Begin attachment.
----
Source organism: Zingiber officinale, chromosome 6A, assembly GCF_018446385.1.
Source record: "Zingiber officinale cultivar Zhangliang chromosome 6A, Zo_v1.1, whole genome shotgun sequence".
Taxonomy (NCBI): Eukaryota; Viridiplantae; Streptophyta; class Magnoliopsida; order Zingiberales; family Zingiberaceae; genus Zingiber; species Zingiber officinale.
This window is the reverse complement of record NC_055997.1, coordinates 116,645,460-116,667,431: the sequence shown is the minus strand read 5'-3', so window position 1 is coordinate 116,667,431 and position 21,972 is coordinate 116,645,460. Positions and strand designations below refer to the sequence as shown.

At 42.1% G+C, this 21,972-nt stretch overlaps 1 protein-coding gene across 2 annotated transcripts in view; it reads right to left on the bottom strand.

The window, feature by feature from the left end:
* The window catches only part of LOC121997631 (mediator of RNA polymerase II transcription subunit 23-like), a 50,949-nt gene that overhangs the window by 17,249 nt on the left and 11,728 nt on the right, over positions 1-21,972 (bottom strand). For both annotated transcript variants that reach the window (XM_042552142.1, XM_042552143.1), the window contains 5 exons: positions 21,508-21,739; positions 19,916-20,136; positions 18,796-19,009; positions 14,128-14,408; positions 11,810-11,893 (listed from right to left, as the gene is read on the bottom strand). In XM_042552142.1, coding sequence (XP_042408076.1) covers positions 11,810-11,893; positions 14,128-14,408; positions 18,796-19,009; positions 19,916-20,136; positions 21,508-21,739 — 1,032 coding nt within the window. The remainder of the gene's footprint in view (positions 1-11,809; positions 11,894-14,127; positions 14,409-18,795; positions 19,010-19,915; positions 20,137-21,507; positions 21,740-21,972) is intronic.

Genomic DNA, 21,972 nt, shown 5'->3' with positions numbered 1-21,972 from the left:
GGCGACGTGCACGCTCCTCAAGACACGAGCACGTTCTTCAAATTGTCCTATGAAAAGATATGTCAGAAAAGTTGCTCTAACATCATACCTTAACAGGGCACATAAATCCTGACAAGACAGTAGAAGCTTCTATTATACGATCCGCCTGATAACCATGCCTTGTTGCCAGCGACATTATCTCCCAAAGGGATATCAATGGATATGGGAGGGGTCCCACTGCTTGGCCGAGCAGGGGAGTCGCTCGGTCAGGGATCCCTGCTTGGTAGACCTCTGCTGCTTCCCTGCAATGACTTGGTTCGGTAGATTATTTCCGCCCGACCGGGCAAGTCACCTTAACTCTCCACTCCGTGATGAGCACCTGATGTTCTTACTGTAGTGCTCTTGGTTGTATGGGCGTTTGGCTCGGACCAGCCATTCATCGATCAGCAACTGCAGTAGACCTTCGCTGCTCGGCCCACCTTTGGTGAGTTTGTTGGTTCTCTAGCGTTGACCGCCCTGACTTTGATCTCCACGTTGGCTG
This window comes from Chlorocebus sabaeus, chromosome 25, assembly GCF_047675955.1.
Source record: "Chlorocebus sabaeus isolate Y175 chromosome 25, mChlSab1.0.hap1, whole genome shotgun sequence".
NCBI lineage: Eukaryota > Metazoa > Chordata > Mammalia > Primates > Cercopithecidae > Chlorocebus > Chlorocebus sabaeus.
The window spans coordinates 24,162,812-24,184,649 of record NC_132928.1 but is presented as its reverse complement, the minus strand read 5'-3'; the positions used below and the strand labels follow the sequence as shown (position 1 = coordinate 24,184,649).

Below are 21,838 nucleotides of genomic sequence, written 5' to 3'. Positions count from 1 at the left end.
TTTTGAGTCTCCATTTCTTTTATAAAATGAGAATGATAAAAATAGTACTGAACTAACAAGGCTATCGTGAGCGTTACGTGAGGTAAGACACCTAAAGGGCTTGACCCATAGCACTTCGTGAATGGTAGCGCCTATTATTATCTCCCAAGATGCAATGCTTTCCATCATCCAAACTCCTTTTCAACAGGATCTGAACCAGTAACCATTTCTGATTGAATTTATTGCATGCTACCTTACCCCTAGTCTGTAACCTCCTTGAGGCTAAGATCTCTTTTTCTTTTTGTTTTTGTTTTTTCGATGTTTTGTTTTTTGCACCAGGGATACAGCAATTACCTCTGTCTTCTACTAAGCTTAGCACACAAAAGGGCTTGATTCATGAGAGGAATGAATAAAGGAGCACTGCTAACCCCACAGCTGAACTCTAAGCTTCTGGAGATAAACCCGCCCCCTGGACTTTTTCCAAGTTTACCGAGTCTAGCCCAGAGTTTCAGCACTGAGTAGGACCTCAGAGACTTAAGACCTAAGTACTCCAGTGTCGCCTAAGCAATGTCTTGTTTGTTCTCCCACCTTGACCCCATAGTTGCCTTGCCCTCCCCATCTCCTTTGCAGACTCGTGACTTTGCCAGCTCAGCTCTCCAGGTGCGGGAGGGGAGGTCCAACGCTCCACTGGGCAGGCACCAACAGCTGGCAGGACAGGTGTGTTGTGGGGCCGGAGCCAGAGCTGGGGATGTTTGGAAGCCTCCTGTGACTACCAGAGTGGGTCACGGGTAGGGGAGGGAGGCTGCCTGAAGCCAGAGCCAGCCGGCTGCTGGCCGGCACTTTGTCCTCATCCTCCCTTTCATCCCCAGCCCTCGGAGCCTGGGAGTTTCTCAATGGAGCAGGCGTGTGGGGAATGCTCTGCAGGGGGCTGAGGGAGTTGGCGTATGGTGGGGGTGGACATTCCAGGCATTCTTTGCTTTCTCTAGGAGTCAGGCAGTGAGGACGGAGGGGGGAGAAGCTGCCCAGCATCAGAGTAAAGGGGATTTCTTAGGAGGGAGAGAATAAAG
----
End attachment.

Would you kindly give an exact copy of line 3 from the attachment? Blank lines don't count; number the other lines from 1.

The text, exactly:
Taxonomy (NCBI): Eukaryota; Viridiplantae; Streptophyta; class Magnoliopsida; order Zingiberales; family Zingiberaceae; genus Zingiber; species Zingiber officinale.